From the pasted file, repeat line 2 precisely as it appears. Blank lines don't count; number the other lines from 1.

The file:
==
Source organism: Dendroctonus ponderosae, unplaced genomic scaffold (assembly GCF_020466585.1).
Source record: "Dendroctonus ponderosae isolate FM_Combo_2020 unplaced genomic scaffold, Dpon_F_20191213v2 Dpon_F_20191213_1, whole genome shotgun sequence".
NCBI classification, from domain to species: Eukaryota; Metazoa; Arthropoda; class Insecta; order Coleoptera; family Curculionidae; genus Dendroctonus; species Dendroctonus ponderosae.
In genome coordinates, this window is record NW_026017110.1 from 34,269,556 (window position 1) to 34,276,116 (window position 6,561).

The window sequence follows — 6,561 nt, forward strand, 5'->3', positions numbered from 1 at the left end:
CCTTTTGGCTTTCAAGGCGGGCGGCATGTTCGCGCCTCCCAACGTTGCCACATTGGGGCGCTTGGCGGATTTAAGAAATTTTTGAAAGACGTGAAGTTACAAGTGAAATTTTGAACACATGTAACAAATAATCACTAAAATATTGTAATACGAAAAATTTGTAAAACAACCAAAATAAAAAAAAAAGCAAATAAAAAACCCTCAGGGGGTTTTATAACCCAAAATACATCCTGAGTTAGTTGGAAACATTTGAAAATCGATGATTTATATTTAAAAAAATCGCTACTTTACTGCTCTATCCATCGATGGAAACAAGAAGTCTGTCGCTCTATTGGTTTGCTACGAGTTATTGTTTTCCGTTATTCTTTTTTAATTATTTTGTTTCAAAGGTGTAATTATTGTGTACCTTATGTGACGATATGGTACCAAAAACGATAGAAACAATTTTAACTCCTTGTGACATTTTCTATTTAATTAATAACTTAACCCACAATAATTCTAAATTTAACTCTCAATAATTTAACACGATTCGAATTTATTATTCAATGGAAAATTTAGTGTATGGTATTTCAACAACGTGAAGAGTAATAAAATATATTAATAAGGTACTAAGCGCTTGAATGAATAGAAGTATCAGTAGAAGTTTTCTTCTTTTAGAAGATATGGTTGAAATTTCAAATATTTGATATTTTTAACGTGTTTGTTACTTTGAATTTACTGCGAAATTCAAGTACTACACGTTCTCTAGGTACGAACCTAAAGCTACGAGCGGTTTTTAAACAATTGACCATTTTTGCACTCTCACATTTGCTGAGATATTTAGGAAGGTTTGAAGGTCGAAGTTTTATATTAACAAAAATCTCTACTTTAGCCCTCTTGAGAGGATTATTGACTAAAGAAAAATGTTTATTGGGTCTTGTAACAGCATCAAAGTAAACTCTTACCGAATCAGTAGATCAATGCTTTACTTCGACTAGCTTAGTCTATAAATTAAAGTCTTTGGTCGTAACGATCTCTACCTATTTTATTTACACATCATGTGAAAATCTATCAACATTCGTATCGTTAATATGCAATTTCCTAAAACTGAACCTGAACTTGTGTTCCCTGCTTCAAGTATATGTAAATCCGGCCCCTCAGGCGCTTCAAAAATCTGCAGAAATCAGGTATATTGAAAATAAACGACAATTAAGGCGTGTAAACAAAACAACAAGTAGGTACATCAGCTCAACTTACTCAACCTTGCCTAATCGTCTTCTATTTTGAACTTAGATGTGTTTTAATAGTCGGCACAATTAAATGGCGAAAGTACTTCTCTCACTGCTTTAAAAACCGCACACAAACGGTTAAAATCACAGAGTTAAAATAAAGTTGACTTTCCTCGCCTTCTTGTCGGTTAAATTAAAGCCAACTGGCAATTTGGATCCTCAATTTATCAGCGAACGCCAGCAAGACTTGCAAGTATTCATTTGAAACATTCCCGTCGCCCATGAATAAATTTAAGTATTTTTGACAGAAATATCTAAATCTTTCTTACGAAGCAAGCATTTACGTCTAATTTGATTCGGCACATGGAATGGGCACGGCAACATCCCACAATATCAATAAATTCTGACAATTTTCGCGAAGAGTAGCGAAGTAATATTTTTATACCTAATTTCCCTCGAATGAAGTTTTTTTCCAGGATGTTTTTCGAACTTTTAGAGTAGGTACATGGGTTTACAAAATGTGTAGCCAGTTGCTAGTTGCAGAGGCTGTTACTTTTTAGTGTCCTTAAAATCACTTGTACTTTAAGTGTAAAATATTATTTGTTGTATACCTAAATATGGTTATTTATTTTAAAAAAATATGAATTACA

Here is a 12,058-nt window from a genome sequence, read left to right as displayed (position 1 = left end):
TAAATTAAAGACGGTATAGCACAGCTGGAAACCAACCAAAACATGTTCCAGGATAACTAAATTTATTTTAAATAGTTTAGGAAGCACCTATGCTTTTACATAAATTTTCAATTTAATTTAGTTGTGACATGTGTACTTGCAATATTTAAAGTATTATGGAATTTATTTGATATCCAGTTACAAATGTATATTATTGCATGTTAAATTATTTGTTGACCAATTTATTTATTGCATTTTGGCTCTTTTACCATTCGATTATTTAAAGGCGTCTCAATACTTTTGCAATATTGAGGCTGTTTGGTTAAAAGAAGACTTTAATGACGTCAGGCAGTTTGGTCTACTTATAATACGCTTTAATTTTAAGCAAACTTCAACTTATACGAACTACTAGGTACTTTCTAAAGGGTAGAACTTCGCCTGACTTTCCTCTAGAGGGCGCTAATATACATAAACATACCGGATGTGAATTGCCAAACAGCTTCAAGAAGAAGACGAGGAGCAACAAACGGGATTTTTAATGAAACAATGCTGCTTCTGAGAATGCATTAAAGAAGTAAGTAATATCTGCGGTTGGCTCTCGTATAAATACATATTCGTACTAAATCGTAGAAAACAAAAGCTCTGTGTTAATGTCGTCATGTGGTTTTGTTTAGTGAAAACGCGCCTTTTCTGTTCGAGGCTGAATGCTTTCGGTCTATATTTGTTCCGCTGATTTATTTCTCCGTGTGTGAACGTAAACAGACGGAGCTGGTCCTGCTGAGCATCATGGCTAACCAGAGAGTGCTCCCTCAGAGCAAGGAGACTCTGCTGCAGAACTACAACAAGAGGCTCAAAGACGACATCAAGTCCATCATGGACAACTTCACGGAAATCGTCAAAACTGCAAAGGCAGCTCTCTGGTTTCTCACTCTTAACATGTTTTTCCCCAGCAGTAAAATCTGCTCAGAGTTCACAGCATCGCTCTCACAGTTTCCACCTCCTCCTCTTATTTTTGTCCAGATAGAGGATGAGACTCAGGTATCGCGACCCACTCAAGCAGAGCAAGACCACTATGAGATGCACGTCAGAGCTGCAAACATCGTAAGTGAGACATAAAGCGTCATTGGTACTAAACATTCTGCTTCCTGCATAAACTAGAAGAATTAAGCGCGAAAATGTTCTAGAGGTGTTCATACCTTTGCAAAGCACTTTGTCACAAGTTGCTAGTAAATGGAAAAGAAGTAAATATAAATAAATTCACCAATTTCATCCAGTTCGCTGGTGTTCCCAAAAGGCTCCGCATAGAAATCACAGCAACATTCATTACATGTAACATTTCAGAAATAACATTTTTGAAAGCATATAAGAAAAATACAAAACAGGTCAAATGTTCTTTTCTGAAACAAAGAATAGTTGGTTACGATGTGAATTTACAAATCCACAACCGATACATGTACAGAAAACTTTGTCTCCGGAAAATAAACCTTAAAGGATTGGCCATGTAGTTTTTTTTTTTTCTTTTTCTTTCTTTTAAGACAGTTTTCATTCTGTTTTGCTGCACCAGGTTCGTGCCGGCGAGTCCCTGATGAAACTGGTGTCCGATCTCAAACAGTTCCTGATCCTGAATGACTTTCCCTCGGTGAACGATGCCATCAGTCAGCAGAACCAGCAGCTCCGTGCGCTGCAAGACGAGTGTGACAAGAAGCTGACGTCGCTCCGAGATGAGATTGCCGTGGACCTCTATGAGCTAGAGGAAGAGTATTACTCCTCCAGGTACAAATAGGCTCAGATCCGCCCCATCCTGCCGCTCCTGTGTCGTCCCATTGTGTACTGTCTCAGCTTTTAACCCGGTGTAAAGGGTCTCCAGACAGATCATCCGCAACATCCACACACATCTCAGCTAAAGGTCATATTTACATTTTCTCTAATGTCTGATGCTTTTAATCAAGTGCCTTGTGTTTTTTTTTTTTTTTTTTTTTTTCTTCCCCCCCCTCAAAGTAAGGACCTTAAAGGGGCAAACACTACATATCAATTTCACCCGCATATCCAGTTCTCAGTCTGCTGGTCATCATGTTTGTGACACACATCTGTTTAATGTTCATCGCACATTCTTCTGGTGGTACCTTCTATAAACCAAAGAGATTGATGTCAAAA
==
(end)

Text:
Source record: "Dendroctonus ponderosae isolate FM_Combo_2020 unplaced genomic scaffold, Dpon_F_20191213v2 Dpon_F_20191213_1, whole genome shotgun sequence".